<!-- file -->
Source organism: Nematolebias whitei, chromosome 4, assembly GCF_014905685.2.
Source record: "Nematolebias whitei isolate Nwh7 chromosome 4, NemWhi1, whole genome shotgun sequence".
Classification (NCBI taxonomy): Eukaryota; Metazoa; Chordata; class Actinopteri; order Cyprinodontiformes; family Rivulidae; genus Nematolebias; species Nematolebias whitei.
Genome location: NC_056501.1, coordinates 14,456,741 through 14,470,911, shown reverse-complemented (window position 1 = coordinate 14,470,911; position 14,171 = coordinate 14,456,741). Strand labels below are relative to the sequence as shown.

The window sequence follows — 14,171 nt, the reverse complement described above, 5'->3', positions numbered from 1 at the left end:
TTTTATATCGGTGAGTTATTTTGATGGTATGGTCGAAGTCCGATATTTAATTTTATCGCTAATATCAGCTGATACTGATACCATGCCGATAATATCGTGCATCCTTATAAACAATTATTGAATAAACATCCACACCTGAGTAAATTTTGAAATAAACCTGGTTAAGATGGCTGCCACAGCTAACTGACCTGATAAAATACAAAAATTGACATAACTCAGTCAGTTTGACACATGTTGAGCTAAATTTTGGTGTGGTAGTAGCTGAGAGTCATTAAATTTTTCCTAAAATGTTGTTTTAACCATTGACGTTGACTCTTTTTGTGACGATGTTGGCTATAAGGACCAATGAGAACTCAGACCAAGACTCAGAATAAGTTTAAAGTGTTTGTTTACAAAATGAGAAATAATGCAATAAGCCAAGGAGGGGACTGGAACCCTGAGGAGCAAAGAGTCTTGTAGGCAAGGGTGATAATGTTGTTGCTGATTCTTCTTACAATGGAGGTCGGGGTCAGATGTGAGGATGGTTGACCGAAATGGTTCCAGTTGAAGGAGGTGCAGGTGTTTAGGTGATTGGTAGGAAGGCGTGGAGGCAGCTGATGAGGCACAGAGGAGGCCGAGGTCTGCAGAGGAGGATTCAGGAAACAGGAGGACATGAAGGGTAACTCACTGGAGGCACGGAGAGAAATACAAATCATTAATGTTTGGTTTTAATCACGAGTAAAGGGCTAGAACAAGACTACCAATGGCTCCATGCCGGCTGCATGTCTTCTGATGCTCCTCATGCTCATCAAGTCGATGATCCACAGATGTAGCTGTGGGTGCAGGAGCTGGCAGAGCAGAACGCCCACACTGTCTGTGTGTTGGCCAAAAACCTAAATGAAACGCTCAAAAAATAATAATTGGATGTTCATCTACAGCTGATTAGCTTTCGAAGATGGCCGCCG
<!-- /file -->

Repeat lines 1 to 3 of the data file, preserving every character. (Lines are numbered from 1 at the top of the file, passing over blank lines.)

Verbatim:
Source organism: Nematolebias whitei, chromosome 4, assembly GCF_014905685.2.
Source record: "Nematolebias whitei isolate Nwh7 chromosome 4, NemWhi1, whole genome shotgun sequence".
Classification (NCBI taxonomy): Eukaryota; Metazoa; Chordata; class Actinopteri; order Cyprinodontiformes; family Rivulidae; genus Nematolebias; species Nematolebias whitei.